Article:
What has happened?
A new wave of repression against a collective, self-organised and solidary movement of refugees and Greek as well as international activists has started in Greece:
In the early hours of 27th of July 2016, the three squats Orfanotrofeio, Nikis, and Hurriya have been evicted. Migrants, Greek and international activists were living in these houses together.
The “Social Centre For All”/ NoBorderKitchen on Lesvos and the camp at Piräus port also were evicted the same day. At the same time the mayor of Athens pressed charges against the refugee squats in public buildings in the city. These squats are places in which we could meet and network, live and fight together beyond categories of nationalism, racism, and sexism.
During the evictions more than 100 people were detained. Charges have been pressed against 70 of them. Some of the trials already took place in the following days and weeks. Activists were convicted of breach of domestic peace and destruction of “private/public property” and therefore are obligated to pay a fine or even got suspended sentences. Other trials have been postponed.
These repressions are the governmental strategy to intimidate activists and to weaken the movement of solidarity. Just a few of us are directly affected but we’re all targeted by this move. Therefore, it is important to be strong as a one movement and not to leave anyone behind.
We responded with resistance and direct actions immediately:
There have been demonstrations in Thessaloniki, Athens and other cities in Greece and other European countries, actions in front of the Greek embassies and consulates, a symbolic occupation of the offices of Syriza’s and other parties and the occupation of a theatre building…
A group of activists protested against the eviction of Orfanotrofeio by spreading flyers during the mass in a church. All of the 25 activists were arrested and convicted in a summary judgment.
Besides, 3 persons from Softex Relocation-Camp were charged of criminal assault on a cop during a protest caused by the death of 17 year-old Asas Ragda, who was pregnant. She died on the 28th of July 2016 because emergency medics on side denied treatment to her. They haven’t been sentenced by now.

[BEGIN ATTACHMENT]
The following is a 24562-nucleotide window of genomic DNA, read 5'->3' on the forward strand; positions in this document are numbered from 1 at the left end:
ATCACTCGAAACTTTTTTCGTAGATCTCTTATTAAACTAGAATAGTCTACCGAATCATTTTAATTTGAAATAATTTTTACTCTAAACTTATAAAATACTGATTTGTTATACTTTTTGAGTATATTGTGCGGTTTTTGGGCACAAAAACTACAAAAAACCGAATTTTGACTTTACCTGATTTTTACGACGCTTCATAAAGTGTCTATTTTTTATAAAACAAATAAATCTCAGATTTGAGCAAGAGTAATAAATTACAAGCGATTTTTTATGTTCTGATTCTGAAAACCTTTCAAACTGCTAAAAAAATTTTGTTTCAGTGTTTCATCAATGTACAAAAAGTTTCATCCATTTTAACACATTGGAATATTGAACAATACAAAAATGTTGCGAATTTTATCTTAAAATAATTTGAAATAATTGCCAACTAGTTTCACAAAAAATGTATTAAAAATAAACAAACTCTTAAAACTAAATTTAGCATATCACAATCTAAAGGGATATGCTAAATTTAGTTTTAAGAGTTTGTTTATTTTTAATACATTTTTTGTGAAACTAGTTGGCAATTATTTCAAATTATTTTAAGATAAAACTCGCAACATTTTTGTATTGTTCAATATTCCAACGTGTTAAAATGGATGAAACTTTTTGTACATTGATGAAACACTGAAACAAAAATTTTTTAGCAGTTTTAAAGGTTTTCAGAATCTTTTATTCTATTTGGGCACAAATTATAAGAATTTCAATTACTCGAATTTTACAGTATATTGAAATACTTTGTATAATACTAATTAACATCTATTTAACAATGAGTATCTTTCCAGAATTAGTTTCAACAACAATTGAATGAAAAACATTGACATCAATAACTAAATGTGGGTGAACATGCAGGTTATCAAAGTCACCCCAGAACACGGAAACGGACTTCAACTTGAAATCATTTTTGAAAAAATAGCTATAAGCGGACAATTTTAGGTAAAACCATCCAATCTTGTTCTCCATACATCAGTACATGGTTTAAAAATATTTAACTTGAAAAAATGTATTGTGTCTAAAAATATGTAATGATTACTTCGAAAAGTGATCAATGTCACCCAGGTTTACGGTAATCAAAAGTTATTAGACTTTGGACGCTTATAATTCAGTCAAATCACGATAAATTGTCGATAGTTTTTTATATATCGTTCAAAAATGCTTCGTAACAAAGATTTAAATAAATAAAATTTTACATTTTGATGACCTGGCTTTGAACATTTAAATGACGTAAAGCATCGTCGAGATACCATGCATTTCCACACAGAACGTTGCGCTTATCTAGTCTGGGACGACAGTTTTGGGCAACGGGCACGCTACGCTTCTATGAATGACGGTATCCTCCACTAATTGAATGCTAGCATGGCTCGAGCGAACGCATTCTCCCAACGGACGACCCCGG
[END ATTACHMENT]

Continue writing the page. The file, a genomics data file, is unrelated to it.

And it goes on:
A political decision
The assumed left-wing government Syriza showed once again their true colour. The evictions and following repressions seem to be a desperate attempt to destroy a powerful transnational movement of solidarity. The Greek government is indeed pressured by the migration policies and austerity measures of European Union but this example shows once again that we cannot trust in any government to make some change. It shows very clearly that we need to establish other structures.
They can take our buildings but not our solidarity!
We have to expect more state repression and we will have to play the long game to help people in different countries under different circumstances to cope with this. It could possibly be necessary to pay legal costs for about 100 people. Expecting these costs to be between 200€ and 400€ per person this would amount to a total of 20.000€ to 40.000€. Additionally, there are until now two persons convicted to pay a fine (one 1200€ and the other 4000€). There may also be more costs for lawyers and appeal trials.
This is obviously a huge amount of money so we urgently need every penny, now and in the future. However, raising money for the financial support can and should only be part of our work. To know that we have vivid anti-repression structures to rely on is essential for sustainable activism.
The fight goes on – we won’t stay calm!
The occupation of empty buildings is one of many practical steps to the self-organised creation of a better life. It’s a way to create free space for us to organise politically, network, meet, learn from each other and live together autonomously and in solidarity – an alternative to precarious circumstances and state control. We need more and new squats and we will occupy them! Not only in Greece but anywhere, because we’re all affected by neoliberal politics.
Altogether, we can face the repression easily and stick together as one movement even stronger after this summer.
So let’s collectively start a powerful international anti-repression campaign. Let’s grow together as a movement in Greece and anywhere else and get organised and create alternatives to national and European policies of exclusion and exploitation!
You can’t evict a movement – you can’t evict solidarity!
Our passion for freedom is stronger than their prisons!
*Background information for the occupation of Orfanotrofeio:
The empty church building Orfanotrofeio was squatted in December 2015 in the course of the upcoming eviction of the camp Idomeni at the Greek-Macedonian border. Thousands of people had been stranded in Idomeni since the closure of the so called “Balkan route”. Until the latest eviction in July 2016, more than 100 people lived in Orfanotrofeio. Families and single persons on the move found a home here. It was a self-organised space which was an important contact point for supporters and people on the move all over northern Greece and Macedonia. On the 27th of July 2016, it was not just evicted but directly demolished. A lot of personal belongings as well as donations were still in the building during the demolition. The eviction of a building must be commanded by the owner which in case of the Orfanotrofeio was the church. Therefore, the church is directly responsible for the eviction and demolition.
[*]With the usage of the terms migrants, greek and international activists we don’t want to reproduce racist or nationalist categories but emphasize that persons of different origin will be differently affected by state repression.